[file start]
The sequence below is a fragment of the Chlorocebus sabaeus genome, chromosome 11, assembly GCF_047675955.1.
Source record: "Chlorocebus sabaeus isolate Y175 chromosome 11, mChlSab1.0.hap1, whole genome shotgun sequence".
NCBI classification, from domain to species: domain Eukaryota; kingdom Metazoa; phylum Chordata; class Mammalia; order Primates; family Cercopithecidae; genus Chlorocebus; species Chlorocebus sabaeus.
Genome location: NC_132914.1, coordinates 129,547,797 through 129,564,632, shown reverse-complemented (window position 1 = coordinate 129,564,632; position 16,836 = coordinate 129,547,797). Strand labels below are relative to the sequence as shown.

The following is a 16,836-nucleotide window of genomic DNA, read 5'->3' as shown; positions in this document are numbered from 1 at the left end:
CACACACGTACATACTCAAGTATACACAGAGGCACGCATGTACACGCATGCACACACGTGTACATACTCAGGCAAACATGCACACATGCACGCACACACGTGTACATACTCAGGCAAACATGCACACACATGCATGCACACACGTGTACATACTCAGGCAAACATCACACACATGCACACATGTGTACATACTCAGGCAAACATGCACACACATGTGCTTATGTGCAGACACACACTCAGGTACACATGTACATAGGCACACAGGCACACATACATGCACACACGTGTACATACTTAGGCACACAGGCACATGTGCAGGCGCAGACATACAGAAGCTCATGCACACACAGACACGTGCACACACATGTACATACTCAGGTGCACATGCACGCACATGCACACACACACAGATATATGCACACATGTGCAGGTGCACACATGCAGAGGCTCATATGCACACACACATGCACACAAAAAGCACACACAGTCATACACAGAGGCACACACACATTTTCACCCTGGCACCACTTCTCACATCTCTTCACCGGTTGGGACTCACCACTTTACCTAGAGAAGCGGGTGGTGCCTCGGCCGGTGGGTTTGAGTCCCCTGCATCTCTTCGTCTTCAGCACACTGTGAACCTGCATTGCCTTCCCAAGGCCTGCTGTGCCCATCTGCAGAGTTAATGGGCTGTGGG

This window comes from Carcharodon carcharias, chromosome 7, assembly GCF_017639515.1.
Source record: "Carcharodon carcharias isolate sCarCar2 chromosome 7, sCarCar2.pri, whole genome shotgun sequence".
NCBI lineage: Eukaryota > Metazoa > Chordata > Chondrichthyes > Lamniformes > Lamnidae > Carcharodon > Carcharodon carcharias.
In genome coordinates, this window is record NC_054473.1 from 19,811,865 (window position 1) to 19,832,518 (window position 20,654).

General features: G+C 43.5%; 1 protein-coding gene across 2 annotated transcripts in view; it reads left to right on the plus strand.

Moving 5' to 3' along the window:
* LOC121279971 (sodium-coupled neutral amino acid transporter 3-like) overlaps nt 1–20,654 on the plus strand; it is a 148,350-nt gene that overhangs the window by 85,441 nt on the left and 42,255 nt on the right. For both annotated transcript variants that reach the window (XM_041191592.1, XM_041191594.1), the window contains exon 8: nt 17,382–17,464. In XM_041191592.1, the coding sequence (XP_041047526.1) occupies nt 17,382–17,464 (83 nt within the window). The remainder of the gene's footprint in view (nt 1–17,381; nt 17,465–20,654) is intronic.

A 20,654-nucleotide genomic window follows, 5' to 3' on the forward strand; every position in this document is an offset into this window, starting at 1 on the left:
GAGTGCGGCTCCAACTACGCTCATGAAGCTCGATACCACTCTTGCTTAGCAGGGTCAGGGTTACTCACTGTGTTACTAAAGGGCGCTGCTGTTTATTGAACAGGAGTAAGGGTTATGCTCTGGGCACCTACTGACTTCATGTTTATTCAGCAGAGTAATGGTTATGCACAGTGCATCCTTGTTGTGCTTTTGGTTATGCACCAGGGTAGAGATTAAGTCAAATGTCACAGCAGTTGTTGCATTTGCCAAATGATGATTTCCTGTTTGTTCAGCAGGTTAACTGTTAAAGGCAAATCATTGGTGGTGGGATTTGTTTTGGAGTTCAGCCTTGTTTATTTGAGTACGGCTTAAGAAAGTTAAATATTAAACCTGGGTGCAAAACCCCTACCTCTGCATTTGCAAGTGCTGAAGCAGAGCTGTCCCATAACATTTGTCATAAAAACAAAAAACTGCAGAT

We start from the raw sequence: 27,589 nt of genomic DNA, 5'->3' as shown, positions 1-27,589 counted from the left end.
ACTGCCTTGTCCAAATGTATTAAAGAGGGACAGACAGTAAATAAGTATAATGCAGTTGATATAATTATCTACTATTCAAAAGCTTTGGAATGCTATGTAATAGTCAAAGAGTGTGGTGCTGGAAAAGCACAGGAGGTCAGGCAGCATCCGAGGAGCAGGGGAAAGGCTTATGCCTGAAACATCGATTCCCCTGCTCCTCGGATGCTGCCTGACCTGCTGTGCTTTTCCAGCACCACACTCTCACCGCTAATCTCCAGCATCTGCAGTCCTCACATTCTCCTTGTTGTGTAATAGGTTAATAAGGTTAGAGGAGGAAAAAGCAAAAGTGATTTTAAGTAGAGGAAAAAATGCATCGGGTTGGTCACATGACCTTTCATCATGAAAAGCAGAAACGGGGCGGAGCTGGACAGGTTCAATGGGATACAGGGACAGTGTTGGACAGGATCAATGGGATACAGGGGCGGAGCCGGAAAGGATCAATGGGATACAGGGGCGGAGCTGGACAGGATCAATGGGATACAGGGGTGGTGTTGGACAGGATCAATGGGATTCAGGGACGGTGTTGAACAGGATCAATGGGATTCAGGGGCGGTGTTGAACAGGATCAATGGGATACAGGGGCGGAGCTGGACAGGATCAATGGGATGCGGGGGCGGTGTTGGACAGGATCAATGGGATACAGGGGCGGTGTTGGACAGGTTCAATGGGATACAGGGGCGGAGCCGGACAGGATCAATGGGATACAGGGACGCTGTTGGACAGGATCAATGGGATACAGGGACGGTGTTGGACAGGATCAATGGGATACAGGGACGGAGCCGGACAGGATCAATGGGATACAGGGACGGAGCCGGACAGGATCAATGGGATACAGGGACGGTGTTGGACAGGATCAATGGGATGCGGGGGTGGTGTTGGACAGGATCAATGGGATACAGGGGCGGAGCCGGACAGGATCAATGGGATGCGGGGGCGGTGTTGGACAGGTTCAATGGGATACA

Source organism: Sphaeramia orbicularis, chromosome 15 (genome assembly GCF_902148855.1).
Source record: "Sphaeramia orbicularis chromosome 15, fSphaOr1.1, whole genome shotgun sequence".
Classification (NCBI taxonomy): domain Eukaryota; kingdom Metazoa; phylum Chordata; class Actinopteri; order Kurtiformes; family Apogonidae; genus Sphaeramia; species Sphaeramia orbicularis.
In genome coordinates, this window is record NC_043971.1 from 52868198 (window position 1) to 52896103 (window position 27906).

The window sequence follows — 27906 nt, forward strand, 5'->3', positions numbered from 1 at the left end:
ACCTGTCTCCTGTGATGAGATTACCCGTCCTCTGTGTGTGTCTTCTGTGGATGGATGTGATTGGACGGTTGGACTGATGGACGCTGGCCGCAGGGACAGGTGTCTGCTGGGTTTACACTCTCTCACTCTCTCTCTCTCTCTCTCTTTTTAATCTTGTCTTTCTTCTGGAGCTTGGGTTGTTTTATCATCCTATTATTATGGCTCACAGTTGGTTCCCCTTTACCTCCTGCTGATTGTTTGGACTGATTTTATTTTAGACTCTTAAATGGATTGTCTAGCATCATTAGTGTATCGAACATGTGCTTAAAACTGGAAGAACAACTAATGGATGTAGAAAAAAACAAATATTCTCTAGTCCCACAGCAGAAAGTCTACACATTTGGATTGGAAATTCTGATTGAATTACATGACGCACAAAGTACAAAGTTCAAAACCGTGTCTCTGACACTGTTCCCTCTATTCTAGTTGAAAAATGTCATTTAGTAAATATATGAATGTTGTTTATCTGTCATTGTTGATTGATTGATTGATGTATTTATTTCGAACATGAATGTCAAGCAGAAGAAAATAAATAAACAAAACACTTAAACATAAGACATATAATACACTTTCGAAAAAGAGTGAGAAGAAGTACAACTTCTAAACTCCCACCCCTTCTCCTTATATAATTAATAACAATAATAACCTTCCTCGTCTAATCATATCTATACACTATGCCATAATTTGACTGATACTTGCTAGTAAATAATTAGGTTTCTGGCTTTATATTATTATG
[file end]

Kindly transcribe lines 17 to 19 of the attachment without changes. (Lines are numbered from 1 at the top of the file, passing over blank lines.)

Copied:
ACTGCCTTGTCCAAATGTATTAAAGAGGGACAGACAGTAAATAAGTATAATGCAGTTGATATAATTATCTACTATTCAAAAGCTTTGGAATGCTATGTAATAGTCAAAGAGTGTGGTGCTGGAAAAGCACAGGAGGTCAGGCAGCATCCGAGGAGCAGGGGAAAGGCTTATGCCTGAAACATCGATTCCCCTGCTCCTCGGATGCTGCCTGACCTGCTGTGCTTTTCCAGCACCACACTCTCACCGCTAATCTCCAGCATCTGCAGTCCTCACATTCTCCTTGTTGTGTAATAGGTTAATAAGGTTAGAGGAGGAAAAAGCAAAAGTGATTTTAAGTAGAGGAAAAAATGCATCGGGTTGGTCACATGACCTTTCATCATGAAAAGCAGAAACGGGGCGGAGCTGGACAGGTTCAATGGGATACAGGGACAGTGTTGGACAGGATCAATGGGATACAGGGGCGGAGCCGGAAAGGATCAATGGGATACAGGGGCGGAGCTGGACAGGATCAATGGGATACAGGGGTGGTGTTGGACAGGATCAATGGGATTCAGGGACGGTGTTGAACAGGATCAATGGGATTCAGGGGCGGTGTTGAACAGGATCAATGGGATACAGGGGCGGAGCTGGACAGGATCAATGGGATGCGGGGGCGGTGTTGGACAGGATCAATGGGATACAGGGGCGGTGTTGGACAGGTTCAATGGGATACAGGGGCGGAGCCGGACAGGATCAATGGGATACAGGGACGCTGTTGGACAGGATCAATGGGATACAGGGACGGTGTTGGACAGGATCAATGGGATACAGGGACGGAGCCGGACAGGATCAATGGGATACAGGGACGGAGCCGGACAGGATCAATGGGATACAGGGACGGTGTTGGACAGGATCAATGGGATGCGGGGGTGGTGTTGGACAGGATCAATGGGATACAGGGGCGGAGCCGGACAGGATCAATGGGATGCGGGGGCGGTGTTGGACAGGTTCAATGGGATACA

Source organism: Sphaeramia orbicularis, chromosome 15 (genome assembly GCF_902148855.1).
Source record: "Sphaeramia orbicularis chromosome 15, fSphaOr1.1, whole genome shotgun sequence".